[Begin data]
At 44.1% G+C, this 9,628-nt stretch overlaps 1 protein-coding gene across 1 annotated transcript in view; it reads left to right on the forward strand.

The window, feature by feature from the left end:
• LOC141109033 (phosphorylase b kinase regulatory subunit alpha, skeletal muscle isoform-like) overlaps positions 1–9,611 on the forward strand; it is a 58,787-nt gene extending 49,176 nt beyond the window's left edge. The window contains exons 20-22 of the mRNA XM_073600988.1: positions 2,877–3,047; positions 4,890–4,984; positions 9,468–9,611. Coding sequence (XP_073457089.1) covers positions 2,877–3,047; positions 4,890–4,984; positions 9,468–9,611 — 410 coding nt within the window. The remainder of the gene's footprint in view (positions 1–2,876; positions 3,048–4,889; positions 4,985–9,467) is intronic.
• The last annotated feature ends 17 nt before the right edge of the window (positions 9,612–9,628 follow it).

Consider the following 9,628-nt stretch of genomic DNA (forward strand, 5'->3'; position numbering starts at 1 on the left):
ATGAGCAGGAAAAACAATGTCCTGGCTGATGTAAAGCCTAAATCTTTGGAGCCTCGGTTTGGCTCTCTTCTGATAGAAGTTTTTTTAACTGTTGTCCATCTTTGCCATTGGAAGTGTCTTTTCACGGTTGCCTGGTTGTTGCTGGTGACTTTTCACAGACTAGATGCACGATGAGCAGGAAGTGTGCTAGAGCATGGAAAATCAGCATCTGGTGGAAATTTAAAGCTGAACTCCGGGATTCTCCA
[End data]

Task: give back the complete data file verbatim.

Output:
At 44.1% G+C, this 9,628-nt stretch overlaps 1 protein-coding gene across 1 annotated transcript in view; it reads left to right on the forward strand.

The window, feature by feature from the left end:
• LOC141109033 (phosphorylase b kinase regulatory subunit alpha, skeletal muscle isoform-like) overlaps positions 1–9,611 on the forward strand; it is a 58,787-nt gene extending 49,176 nt beyond the window's left edge. The window contains exons 20-22 of the mRNA XM_073600988.1: positions 2,877–3,047; positions 4,890–4,984; positions 9,468–9,611. Coding sequence (XP_073457089.1) covers positions 2,877–3,047; positions 4,890–4,984; positions 9,468–9,611 — 410 coding nt within the window. The remainder of the gene's footprint in view (positions 1–2,876; positions 3,048–4,889; positions 4,985–9,467) is intronic.
• The last annotated feature ends 17 nt before the right edge of the window (positions 9,612–9,628 follow it).

Consider the following 9,628-nt stretch of genomic DNA (forward strand, 5'->3'; position numbering starts at 1 on the left):
ATGAGCAGGAAAAACAATGTCCTGGCTGATGTAAAGCCTAAATCTTTGGAGCCTCGGTTTGGCTCTCTTCTGATAGAAGTTTTTTTAACTGTTGTCCATCTTTGCCATTGGAAGTGTCTTTTCACGGTTGCCTGGTTGTTGCTGGTGACTTTTCACAGACTAGATGCACGATGAGCAGGAAGTGTGCTAGAGCATGGAAAATCAGCATCTGGTGGAAATTTAAAGCTGAACTCCGGGATTCTCCA